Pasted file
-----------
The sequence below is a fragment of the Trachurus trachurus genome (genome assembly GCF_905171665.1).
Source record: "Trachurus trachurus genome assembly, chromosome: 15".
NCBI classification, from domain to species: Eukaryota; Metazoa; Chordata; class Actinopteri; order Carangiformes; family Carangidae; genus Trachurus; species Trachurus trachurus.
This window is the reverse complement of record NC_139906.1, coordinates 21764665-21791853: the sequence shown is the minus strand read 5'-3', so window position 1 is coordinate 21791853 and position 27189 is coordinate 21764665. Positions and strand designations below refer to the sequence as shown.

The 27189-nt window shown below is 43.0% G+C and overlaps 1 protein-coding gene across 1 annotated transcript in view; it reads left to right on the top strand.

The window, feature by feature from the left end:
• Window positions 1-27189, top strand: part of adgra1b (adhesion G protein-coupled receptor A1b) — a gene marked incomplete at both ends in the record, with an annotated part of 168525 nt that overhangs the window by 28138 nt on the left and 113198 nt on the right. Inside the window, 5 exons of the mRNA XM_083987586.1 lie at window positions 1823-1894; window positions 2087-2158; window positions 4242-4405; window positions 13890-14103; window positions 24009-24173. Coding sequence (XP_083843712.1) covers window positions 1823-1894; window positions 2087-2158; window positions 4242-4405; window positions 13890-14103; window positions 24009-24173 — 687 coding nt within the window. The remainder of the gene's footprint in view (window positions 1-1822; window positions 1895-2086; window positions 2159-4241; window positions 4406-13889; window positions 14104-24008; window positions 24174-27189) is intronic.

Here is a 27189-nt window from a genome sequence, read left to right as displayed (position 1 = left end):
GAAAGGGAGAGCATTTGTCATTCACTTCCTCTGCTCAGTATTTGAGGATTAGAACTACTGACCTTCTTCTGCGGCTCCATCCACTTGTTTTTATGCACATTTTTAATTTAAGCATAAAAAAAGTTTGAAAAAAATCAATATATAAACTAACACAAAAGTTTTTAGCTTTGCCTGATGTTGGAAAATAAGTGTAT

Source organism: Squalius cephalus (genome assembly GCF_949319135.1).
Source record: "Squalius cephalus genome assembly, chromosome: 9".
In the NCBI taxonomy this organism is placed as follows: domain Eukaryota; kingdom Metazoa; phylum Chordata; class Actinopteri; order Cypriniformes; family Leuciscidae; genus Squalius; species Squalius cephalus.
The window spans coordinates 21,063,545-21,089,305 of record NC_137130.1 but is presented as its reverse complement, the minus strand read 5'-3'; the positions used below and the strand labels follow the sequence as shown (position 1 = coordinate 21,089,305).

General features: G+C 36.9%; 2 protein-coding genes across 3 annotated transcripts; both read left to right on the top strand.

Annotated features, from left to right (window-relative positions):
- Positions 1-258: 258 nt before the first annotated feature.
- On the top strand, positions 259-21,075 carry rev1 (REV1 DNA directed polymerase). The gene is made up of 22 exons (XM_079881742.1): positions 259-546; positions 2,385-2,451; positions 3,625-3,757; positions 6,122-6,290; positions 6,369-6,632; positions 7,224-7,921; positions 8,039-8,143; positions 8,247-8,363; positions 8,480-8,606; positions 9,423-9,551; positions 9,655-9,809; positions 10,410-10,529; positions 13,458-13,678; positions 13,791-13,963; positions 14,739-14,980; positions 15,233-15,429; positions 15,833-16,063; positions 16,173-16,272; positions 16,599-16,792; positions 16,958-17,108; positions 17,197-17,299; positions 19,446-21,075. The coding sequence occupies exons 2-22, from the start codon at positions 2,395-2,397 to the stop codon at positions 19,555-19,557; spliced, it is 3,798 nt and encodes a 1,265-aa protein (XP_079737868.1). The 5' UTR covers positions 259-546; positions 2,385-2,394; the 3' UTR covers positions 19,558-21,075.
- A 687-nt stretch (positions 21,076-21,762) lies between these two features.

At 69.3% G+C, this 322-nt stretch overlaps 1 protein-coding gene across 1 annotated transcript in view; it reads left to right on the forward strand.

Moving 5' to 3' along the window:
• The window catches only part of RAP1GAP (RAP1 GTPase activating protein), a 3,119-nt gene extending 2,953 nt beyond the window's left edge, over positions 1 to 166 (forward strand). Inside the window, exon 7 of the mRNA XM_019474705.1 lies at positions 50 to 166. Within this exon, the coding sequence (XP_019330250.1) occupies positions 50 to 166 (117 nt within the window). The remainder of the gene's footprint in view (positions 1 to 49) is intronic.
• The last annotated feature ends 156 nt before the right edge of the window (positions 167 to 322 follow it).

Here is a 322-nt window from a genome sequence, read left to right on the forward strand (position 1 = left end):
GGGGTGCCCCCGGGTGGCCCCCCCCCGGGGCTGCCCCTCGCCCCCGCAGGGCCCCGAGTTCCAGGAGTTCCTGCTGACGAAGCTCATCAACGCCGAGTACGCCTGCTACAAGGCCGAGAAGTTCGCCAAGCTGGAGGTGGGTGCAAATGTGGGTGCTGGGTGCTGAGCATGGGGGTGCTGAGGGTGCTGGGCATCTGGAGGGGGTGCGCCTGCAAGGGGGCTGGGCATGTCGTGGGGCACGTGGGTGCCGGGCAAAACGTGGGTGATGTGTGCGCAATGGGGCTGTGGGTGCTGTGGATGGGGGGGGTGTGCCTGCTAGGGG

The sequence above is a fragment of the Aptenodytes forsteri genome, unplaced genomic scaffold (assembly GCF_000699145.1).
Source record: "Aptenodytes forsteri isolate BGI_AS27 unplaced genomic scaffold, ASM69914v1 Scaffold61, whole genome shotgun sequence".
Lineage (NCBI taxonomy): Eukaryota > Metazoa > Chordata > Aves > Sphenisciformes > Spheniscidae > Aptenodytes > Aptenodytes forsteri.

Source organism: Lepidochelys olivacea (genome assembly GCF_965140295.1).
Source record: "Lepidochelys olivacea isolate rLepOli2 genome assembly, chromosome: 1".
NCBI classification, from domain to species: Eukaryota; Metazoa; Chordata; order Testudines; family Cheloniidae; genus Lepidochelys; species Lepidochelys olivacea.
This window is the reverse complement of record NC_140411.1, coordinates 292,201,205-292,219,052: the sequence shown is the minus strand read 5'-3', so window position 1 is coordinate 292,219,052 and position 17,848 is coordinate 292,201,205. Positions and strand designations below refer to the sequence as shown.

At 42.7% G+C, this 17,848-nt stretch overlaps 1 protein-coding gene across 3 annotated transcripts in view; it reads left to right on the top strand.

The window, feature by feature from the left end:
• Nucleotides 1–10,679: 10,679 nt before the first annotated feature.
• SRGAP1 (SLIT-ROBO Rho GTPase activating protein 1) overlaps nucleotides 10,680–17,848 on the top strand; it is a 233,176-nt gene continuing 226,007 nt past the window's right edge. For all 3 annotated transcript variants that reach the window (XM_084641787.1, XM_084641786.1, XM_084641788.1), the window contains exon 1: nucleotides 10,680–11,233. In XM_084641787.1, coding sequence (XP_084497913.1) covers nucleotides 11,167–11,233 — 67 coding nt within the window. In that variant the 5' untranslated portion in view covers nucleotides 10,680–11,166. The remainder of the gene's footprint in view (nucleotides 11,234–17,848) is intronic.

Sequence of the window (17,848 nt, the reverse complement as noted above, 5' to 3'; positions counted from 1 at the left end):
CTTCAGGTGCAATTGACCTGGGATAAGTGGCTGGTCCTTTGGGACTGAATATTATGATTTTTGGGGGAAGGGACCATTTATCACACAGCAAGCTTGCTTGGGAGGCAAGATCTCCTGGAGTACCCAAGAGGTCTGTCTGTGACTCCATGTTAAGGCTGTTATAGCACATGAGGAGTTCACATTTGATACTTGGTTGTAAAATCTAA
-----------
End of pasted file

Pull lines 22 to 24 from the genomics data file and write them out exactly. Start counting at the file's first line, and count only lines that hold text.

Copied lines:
• The last annotated feature ends 156 nt before the right edge of the window (positions 167 to 322 follow it).

Here is a 322-nt window from a genome sequence, read left to right on the forward strand (position 1 = left end):
GGGGTGCCCCCGGGTGGCCCCCCCCCGGGGCTGCCCCTCGCCCCCGCAGGGCCCCGAGTTCCAGGAGTTCCTGCTGACGAAGCTCATCAACGCCGAGTACGCCTGCTACAAGGCCGAGAAGTTCGCCAAGCTGGAGGTGGGTGCAAATGTGGGTGCTGGGTGCTGAGCATGGGGGTGCTGAGGGTGCTGGGCATCTGGAGGGGGTGCGCCTGCAAGGGGGCTGGGCATGTCGTGGGGCACGTGGGTGCCGGGCAAAACGTGGGTGATGTGTGCGCAATGGGGCTGTGGGTGCTGTGGATGGGGGGGGTGTGCCTGCTAGGGG